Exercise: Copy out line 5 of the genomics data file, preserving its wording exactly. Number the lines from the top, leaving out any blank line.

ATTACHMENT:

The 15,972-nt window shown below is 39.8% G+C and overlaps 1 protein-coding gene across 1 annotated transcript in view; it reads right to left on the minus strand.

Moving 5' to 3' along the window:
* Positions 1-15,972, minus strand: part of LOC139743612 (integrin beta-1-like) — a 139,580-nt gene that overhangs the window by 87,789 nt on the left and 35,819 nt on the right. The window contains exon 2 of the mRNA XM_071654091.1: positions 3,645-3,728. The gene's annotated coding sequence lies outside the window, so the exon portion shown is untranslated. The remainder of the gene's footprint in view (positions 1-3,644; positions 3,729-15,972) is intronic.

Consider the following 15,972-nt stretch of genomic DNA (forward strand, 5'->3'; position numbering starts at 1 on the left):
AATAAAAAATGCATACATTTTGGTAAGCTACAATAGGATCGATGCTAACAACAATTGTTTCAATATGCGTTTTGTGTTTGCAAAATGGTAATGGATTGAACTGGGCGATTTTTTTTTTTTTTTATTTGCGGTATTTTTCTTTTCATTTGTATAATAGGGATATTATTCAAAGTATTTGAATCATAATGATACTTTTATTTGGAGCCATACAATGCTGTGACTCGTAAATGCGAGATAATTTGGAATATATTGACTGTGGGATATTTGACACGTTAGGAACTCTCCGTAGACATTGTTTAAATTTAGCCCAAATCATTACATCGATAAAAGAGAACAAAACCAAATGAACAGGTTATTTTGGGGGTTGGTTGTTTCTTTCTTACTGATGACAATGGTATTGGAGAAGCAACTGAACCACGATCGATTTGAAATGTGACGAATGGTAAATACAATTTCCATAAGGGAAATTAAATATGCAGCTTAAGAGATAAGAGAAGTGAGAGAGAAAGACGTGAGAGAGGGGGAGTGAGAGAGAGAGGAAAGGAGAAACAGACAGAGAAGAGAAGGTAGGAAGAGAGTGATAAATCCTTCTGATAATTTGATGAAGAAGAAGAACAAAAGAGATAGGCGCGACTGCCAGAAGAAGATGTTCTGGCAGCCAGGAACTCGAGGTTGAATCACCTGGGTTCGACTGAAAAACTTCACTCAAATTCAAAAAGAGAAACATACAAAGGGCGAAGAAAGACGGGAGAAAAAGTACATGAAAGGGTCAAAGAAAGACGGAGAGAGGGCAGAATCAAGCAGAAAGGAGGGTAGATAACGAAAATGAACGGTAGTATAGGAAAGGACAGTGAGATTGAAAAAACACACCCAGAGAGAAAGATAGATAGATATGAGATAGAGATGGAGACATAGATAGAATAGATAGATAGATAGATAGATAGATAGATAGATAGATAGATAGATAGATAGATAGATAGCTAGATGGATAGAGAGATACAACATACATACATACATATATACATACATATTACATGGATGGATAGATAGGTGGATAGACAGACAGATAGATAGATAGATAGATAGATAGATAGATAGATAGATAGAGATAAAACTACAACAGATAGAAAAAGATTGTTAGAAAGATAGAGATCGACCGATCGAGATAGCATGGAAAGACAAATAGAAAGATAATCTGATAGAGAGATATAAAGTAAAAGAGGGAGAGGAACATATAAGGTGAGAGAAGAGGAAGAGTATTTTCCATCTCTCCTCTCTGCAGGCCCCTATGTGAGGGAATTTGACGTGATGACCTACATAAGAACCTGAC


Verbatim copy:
AATAAAAAATGCATACATTTTGGTAAGCTACAATAGGATCGATGCTAACAACAATTGTTTCAATATGCGTTTTGTGTTTGCAAAATGGTAATGGATTGAACTGGGCGATTTTTTTTTTTTTTTATTTGCGGTATTTTTCTTTTCATTTGTATAATAGGGATATTATTCAAAGTATTTGAATCATAATGATACTTTTATTTGGAGCCATACAATGCTGTGACTCGTAAATGCGAGATAATTTGGAATATATTGACTGTGGGATATTTGACACGTTAGGAACTCTCCGTAGACATTGTTTAAATTTAGCCCAAATCATTACATCGATAAAAGAGAACAAAACCAAATGAACAGGTTATTTTGGGGGTTGGTTGTTTCTTTCTTACTGATGACAATGGTATTGGAGAAGCAACTGAACCACGATCGATTTGAAATGTGACGAATGGTAAATACAATTTCCATAAGGGAAATTAAATATGCAGCTTAAGAGATAAGAGAAGTGAGAGAGAAAGACGTGAGAGAGGGGGAGTGAGAGAGAGAGGAAAGGAGAAACAGACAGAGAAGAGAAGGTAGGAAGAGAGTGATAAATCCTTCTGATAATTTGATGAAGAAGAAGAACAAAAGAGATAGGCGCGACTGCCAGAAGAAGATGTTCTGGCAGCCAGGAACTCGAGGTTGAATCACCTGGGTTCGACTGAAAAACTTCACTCAAATTCAAAAAGAGAAACATACAAAGGGCGAAGAAAGACGGGAGAAAAAGTACATGAAAGGGTCAAAGAAAGACGGAGAGAGGGCAGAATCAAGCAGAAAGGAGGGTAGATAACGAAAATGAACGGTAGTATAGGAAAGGACAGTGAGATTGAAAAAACACACCCAGAGAGAAAGATAGATAGATATGAGATAGAGATGGAGACATAGATAGAATAGATAGATAGATAGATAGATAGATAGATAGATAGATAGATAGATAGATAGATAGATAGCTAGATGGATAGAGAGATACAACATACATACATACATATATACATACATATTACATGGATGGATAGATAGGTGGATAGACAGACAGATAGATAGATAGATAGATAGATAGATAGATAGATAGATAGAGATAAAACTACAACAGATAGAAAAAGATTGTTAGAAAGATAGAGATCGACCGATCGAGATAGCATGGAAAGACAAATAGAAAGATAATCTGATAGAGAGATATAAAGTAAAAGAGGGAGAGGAACATATAAGGTGAGAGAAGAGGAAGAGTATTTTCCATCTCTCCTCTCTGCAGGCCCCTATGTGAGGGAATTTGACGTGATGACCTACATAAGAACCTGAC